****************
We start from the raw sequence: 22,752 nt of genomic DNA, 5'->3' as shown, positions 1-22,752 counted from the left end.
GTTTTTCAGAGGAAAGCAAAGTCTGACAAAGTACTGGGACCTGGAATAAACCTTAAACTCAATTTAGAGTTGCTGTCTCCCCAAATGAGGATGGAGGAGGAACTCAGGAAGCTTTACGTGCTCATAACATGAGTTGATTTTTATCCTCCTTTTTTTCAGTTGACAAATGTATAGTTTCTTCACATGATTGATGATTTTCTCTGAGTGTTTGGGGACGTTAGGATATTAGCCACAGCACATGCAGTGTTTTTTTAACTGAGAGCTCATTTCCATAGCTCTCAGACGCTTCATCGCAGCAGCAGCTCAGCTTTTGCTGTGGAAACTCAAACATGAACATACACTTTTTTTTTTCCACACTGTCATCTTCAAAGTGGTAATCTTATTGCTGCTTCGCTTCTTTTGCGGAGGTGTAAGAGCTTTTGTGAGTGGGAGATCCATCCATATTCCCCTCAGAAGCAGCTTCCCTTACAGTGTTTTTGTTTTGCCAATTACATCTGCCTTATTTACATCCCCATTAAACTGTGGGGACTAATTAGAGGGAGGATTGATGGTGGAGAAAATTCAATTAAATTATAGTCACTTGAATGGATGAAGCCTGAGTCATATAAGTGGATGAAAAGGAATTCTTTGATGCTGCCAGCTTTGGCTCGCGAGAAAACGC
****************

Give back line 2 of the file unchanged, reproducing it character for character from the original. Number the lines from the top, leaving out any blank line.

GTTTTTCAGAGGAAAGCAAAGTCTGACAAAGTACTGGGACCTGGAATAAACCTTAAACTCAATTTAGAGTTGCTGTCTCCCCAAATGAGGATGGAGGAGGAACTCAGGAAGCTTTACGTGCTCATAACATGAGTTGATTTTTATCCTCCTTTTTTTCAGTTGACAAATGTATAGTTTCTTCACATGATTGATGATTTTCTCTGAGTGTTTGGGGACGTTAGGATATTAGCCACAGCACATGCAGTGTTTTTTTAACTGAGAGCTCATTTCCATAGCTCTCAGACGCTTCATCGCAGCAGCAGCTCAGCTTTTGCTGTGGAAACTCAAACATGAACATACACTTTTTTTTTTCCACACTGTCATCTTCAAAGTGGTAATCTTATTGCTGCTTCGCTTCTTTTGCGGAGGTGTAAGAGCTTTTGTGAGTGGGAGATCCATCCATATTCCCCTCAGAAGCAGCTTCCCTTACAGTGTTTTTGTTTTGCCAATTACATCTGCCTTATTTACATCCCCATTAAACTGTGGGGACTAATTAGAGGGAGGATTGATGGTGGAGAAAATTCAATTAAATTATAGTCACTTGAATGGATGAAGCCTGAGTCATATAAGTGGATGAAAAGGAATTCTTTGATGCTGCCAGCTTTGGCTCGCGAGAAAACGC